Gradually the ruins around the destroyed church were cleared. A reconstruction would have been quite possible but a comment by Walter Ulbricht, the party chief of the SED, "... a socialist city does not need Gothic churches", doomed the church.

Despite strong protests by Dresden conservators, architects and citizens, the remains of the church were destroyed in 1962 by resolution of the party and government of the German Democratic Republic. Before that, the Nosseni and Sacristy altars had been salvaged, they can be seen now in the Loschwitzer Kirche (also in Dresden) and the Friedenskirche in Löbtau, respectively.

On 1 May 1963 the last parts of the oldest Dresden church disappeared — except for a partially destroyed sandstone framework of windows, which were stored in the catacombs under Brühl's Terrace.

Memorial[edit]

Beginning in 2009 a monument incorporating original fragments of the Busmann chapel has been built in the chapel's original position as a memorial to the Sophienkirche and a reminder of the horrors of war and the misuse of power by dictators. It is intended to enclose the memorial in a glass cube so that it can be used for exhibitions.[5]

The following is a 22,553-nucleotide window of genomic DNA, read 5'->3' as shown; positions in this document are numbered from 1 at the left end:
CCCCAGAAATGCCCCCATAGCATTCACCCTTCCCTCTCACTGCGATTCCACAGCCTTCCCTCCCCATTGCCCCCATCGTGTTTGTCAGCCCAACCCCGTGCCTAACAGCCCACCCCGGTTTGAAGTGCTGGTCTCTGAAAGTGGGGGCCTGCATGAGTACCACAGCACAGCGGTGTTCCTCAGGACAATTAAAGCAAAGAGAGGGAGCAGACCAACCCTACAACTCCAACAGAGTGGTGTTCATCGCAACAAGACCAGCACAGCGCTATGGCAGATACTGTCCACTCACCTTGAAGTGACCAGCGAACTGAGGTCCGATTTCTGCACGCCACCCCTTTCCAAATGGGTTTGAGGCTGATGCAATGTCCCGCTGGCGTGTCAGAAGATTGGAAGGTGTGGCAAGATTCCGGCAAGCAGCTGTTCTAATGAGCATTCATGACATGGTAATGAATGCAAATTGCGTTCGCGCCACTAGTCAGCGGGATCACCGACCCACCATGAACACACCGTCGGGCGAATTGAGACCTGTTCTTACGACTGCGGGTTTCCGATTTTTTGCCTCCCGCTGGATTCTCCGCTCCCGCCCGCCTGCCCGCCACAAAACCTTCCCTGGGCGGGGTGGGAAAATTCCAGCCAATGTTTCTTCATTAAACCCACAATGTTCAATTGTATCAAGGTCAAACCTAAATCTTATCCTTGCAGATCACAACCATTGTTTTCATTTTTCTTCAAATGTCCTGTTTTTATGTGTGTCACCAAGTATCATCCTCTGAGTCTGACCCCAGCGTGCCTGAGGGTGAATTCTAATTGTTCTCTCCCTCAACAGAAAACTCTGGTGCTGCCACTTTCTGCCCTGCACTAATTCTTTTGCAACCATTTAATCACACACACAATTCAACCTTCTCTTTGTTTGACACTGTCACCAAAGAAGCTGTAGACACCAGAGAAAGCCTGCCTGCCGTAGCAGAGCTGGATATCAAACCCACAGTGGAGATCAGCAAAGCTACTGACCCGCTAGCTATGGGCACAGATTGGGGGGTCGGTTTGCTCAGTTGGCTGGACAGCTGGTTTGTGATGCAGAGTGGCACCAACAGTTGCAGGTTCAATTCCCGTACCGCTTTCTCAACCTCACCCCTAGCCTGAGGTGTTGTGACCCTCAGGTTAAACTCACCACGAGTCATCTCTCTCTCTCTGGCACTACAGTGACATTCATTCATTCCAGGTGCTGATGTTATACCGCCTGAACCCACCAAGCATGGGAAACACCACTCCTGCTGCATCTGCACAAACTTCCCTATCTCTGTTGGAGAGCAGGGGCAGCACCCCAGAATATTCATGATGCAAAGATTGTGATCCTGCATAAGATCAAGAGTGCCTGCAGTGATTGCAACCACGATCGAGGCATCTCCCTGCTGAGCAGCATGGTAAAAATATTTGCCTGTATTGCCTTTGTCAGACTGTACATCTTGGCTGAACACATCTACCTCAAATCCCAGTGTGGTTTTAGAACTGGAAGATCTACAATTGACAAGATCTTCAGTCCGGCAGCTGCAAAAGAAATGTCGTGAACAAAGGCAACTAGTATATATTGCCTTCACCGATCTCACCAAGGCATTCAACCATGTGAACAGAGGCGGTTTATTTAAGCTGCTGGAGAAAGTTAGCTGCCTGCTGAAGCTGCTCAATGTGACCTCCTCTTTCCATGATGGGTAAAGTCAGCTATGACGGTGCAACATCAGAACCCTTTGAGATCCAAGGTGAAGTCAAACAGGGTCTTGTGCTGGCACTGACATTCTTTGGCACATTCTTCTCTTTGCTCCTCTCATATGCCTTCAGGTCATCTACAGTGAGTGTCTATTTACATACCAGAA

References[edit]

  1. ^ David, Hans T.; Mendel, Arthur (1945). The Bach Reader: A Life of Johann Sebastian Bach in Letters and Documents. W. W. Norton & Co. p. 128. 
  2. ^ Wolff, Christoph (1998). The New Bach Reader: A Life of Johann Sebastian Bach in Letters and Documents. W. W. Norton & Co Inc. p. 158. ISBN 978-0-393-04558-1. 
  3. ^ Wolff, Christoph. "Bach, III, 7 (§8)". In L.Macy. Grove Music Online. Oxford University Press. Retrieved 9 August 2007. 
  4. ^ David, Hans T.; Mendel, Arthur (1945). The Bach Reader: A Life of Johann Sebastian Bach in Letters and Documents. W. W. Norton & Co. p. 132. 
  5. ^ "Die Busmannkapelle" (in German). Bürgerstiftung Dresden. Retrieved 1 February 2014. 


External links[edit]


This article incorporates information from the equivalent article on the German Wikipedia.

Coordinates: 51°03′07″N 13°44′06″E / 51.052°N 13.735°E / 51.052; 13.735